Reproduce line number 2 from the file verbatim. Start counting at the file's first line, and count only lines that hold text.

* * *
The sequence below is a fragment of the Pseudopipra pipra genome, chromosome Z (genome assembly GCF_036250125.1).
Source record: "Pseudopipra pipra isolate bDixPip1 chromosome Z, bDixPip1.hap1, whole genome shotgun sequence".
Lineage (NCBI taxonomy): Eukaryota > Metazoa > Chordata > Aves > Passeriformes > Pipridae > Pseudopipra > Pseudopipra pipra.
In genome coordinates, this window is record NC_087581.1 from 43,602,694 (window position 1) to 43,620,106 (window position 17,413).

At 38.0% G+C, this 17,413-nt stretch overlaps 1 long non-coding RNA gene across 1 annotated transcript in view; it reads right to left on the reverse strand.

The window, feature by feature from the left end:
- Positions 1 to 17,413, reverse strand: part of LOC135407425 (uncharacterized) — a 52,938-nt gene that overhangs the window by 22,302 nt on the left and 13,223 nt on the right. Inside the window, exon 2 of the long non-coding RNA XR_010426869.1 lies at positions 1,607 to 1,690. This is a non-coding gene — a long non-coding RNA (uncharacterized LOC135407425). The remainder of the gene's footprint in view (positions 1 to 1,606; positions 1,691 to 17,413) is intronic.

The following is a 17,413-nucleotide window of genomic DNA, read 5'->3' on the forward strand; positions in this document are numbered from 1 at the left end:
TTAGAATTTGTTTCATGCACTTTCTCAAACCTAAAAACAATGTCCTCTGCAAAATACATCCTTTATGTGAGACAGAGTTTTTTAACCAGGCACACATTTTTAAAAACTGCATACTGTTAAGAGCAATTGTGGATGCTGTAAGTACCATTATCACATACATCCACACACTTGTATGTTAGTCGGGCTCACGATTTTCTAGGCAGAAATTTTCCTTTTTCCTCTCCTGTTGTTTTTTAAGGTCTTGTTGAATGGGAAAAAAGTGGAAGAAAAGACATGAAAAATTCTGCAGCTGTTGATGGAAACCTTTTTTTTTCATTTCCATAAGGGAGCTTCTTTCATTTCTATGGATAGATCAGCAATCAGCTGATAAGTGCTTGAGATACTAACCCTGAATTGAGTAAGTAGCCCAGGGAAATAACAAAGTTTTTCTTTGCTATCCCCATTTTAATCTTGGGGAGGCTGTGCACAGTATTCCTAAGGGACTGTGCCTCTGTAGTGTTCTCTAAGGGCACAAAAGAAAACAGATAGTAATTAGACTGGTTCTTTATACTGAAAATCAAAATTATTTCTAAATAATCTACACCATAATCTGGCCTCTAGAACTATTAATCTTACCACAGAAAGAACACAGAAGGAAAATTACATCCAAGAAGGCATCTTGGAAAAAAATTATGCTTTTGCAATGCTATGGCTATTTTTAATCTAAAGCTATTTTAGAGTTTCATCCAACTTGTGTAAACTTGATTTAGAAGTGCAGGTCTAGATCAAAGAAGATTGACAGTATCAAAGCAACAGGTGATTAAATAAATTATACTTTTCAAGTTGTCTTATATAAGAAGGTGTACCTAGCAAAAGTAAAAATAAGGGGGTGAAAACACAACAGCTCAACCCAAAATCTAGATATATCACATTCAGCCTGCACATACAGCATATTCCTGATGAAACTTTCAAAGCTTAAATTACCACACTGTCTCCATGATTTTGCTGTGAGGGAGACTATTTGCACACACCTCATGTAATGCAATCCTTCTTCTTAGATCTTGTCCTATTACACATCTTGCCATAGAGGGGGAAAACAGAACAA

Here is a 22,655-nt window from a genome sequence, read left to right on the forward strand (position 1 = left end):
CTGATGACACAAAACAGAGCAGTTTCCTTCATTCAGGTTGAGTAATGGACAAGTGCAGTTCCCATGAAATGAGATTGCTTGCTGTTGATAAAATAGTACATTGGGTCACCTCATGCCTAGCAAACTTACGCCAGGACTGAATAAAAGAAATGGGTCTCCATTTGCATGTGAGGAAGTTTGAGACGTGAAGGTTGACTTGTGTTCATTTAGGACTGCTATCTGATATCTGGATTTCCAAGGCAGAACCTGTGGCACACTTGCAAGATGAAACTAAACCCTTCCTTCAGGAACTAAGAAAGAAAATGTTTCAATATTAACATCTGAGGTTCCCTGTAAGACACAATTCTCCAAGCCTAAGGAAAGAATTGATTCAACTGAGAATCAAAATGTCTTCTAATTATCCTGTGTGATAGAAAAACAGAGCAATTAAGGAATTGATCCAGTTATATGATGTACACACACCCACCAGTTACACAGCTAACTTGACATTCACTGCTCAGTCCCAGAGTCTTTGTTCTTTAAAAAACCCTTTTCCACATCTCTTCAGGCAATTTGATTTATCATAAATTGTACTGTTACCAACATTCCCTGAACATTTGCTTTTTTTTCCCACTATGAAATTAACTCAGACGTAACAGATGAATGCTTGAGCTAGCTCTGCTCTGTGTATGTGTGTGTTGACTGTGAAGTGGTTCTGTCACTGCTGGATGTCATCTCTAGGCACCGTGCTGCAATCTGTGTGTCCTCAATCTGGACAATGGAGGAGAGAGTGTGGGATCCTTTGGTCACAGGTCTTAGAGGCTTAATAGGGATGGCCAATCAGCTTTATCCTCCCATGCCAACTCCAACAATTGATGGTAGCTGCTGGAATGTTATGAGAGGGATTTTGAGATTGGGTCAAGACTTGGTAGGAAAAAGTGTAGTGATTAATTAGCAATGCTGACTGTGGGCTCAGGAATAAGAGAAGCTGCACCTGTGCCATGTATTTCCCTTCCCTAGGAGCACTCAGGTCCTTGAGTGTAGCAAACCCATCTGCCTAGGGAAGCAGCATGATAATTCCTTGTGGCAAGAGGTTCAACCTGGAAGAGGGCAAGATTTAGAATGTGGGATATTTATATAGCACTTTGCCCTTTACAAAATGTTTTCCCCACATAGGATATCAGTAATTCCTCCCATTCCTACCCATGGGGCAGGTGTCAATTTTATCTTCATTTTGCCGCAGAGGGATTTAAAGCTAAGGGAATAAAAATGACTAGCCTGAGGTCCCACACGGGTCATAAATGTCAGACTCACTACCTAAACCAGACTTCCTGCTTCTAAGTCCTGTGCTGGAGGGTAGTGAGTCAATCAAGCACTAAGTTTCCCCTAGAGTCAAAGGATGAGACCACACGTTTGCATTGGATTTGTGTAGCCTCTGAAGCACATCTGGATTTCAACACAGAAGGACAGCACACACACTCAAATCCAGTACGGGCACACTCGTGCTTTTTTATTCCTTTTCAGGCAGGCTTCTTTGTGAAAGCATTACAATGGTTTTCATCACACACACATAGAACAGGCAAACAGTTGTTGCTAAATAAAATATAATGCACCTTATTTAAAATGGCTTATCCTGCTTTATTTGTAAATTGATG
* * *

Source record: "Pseudopipra pipra isolate bDixPip1 chromosome Z, bDixPip1.hap1, whole genome shotgun sequence".